The popular royal treat, Kaju Katli, is a dessert made with milk, sugar, mild spices, fruits, and kaju (cashew). Whenever there are birthdays or engagements, the celebrants would share these special desserts to friends, family, and even officemates. These treats are sold in grams and cost as much as 1,000 INR per kilogram.
My favorite experience though was eating along Hitech City Road, near Avasa Hotel, where I stayed. My local friends brought me there to try different kinds of local dishes sold by food trucks! There’s the mouth-burning pani puri, momos (dumplings), and my favorite – the paneer dosa. To comfort my tongue from all the spices, they gave me badam (almond) kulfi, which is a dairy dessert almost like ice cream but creamier!
One of my lunch meals at Junior Kuppanna while I was in Hyderabad consisted of roti, papad, (later rice), and curries, curd, and other traditional Indian food
3. Diving deep into Art and Architecture
Three of my favorite places in Hyderabad in terms of art and architecture are the Salar Jung Museum, the Chowmahallah Palace, and the Shilparamam.
Salar Jung Museum
Salar Jung III was the last of five Prime Ministers from the Salar Jung family. He has the largest one-man collection of antiques in the world, and much are in the Salar Jung Museum. Here, you can find the famous Veiled Rebecca (1876) by the Italian sculptor G.B. Benzoni.
Veiled Rebecca (Benzoni)
I personally adored the Deccani miniature paintings crafted for the Deccan sultanates from 13th to 16th century. Inspired by the Islamic culture of Persia, Turkey, and part of central Asia, these paintings had a harmonious color palette, intricate drawings, and unique use of paint.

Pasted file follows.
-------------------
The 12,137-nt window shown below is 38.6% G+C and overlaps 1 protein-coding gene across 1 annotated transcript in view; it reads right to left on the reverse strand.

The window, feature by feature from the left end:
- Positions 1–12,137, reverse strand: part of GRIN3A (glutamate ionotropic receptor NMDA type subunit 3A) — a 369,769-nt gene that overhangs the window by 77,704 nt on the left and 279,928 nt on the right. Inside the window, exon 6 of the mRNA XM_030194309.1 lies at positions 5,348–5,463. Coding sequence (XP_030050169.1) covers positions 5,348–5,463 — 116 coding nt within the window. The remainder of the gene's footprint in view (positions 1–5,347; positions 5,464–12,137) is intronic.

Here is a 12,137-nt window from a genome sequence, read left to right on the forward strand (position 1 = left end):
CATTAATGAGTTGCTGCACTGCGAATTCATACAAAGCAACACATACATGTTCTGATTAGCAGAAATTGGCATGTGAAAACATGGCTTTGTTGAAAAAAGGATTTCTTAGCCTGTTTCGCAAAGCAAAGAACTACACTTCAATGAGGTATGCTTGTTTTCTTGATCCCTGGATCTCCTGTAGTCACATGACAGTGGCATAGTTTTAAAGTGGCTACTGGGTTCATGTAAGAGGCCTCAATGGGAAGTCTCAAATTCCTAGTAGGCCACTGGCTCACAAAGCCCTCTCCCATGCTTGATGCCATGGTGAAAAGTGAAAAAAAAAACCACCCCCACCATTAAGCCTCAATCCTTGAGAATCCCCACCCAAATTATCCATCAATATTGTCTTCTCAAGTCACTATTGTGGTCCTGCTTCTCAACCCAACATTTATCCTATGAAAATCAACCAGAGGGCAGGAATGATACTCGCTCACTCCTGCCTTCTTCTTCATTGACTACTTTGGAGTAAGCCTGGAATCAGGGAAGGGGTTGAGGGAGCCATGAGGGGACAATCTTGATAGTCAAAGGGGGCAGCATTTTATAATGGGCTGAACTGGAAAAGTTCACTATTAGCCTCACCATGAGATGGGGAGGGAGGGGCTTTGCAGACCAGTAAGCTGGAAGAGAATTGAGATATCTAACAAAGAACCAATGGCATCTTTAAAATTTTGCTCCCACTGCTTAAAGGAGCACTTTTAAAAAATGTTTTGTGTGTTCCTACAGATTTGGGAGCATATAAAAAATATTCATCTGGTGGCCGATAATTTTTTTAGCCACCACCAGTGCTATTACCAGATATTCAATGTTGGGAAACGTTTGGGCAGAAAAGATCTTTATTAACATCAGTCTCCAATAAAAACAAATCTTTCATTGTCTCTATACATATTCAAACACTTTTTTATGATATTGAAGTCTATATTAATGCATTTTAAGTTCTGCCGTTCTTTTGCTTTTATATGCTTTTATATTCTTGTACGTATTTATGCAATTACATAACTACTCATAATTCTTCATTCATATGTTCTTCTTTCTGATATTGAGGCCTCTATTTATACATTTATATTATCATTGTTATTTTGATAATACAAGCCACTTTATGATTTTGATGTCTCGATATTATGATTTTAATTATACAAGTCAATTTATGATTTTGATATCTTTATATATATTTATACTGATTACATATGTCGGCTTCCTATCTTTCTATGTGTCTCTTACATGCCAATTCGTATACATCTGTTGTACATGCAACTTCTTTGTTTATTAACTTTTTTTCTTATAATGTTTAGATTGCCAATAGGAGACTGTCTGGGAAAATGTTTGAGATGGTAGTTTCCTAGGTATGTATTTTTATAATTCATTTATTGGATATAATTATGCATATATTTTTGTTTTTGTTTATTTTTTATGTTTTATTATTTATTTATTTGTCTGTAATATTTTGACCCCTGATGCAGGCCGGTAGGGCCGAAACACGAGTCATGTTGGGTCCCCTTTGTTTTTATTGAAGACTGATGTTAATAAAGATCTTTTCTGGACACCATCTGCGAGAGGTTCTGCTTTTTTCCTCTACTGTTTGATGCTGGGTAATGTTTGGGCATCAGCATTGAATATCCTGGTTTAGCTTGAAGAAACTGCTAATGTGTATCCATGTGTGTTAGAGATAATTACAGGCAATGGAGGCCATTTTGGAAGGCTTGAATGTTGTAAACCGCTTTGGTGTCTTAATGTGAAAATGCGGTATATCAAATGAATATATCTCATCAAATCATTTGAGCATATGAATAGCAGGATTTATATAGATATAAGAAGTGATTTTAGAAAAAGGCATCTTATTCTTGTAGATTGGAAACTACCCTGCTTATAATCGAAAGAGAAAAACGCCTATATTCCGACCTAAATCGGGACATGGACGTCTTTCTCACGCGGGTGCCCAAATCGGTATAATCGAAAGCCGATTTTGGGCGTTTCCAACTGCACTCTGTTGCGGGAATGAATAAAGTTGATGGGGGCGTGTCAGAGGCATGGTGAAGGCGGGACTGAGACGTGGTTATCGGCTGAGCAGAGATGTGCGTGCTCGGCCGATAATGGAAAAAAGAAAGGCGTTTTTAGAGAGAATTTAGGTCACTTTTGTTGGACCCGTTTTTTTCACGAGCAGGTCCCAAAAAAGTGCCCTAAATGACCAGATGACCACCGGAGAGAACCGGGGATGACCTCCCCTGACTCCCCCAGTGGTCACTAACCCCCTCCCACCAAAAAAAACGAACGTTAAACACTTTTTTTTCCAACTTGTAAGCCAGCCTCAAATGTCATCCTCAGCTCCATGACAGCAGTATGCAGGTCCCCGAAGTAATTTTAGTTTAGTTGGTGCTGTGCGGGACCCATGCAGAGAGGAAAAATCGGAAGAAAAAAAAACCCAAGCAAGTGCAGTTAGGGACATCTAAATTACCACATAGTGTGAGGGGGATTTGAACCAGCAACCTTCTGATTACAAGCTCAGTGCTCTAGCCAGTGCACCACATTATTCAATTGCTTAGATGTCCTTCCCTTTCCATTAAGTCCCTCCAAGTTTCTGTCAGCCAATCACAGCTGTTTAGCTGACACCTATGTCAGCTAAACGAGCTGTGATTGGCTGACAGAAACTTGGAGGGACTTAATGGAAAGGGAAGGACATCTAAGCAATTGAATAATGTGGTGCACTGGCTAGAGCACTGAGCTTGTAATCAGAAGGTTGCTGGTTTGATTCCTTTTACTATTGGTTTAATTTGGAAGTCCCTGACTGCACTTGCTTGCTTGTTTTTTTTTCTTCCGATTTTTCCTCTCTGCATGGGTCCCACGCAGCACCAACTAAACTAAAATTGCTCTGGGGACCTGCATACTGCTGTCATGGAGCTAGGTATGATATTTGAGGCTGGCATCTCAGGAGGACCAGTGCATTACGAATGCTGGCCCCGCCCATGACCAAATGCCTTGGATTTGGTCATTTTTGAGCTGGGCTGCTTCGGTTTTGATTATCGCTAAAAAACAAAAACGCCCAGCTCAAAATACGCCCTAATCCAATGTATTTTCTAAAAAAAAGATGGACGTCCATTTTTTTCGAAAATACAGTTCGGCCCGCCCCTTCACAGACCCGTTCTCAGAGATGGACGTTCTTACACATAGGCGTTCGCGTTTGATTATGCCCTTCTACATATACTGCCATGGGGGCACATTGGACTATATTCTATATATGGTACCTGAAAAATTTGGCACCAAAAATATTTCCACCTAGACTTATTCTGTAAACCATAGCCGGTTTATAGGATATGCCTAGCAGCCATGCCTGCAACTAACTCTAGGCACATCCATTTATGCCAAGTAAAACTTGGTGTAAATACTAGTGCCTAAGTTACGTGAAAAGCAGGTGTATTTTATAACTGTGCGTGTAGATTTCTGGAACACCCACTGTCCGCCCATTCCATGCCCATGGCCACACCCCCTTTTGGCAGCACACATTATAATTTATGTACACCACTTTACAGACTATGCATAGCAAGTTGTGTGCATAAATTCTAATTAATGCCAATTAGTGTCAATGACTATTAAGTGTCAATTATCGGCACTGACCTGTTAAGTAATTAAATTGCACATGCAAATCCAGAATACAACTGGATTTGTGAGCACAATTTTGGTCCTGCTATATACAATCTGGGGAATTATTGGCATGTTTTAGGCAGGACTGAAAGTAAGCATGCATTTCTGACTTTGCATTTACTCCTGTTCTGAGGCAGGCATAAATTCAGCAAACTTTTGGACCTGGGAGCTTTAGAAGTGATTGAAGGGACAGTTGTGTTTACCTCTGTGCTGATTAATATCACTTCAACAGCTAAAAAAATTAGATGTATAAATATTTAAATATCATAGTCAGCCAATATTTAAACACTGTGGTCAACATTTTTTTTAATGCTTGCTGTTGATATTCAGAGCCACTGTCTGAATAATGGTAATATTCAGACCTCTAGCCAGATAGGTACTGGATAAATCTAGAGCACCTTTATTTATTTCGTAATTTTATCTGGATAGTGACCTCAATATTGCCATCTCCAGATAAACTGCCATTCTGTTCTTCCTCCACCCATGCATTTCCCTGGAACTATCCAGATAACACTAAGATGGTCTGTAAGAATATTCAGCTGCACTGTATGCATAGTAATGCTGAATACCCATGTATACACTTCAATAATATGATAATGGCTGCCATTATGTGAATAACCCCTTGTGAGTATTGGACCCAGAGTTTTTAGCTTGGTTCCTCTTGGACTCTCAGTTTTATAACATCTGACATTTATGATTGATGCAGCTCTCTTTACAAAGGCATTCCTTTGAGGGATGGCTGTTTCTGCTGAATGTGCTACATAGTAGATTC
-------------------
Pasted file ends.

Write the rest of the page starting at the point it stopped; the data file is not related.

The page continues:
Deccani Paintings from the 14th Century
The Chowmahalla Palace was a park perfect for an afternoon stroll. Many locals spend time with families and take photos of the surrounding structures. Birds also seemed to love the place. It felt like an oasis from the busy bazaars nearby.
Chowmahalla Palace of the Nizams, the Monarch of the Hyderabad State (1794-1954)
Another majestic view at the Chowmahalla Palace
Lastly, you should go to Shilparamam and experience the local weekend favorite. There are music and dance performances. People can enjoy a simple boat ride on the lake. My friends walked me around the place and the small “cultural village” where you could learn about their history and tradition, such as pottery and weaving. This place is popular for shopping, especially those lovely scarfs, saree, tunics, and jewelry – and so I bought some souvenirs and gifts here for my friends. It’s good to have local friends to get better prices!
And of course, I couldn’t leave without having a mehndi on my hand. In Indian tradition, mehndi, which is an art form using a paste made from powdered henna plant, is typically worn on Hindu weddings and festivals. My friend says the last time she wore it was on her traditional Hindu wedding.
These are just some of the reasons why Hyderabad is so memorable for me. I could have added more to this list, of course, including the hospitable people of Hyderabad, but I am hoping you get to add more to this list by going there yourself!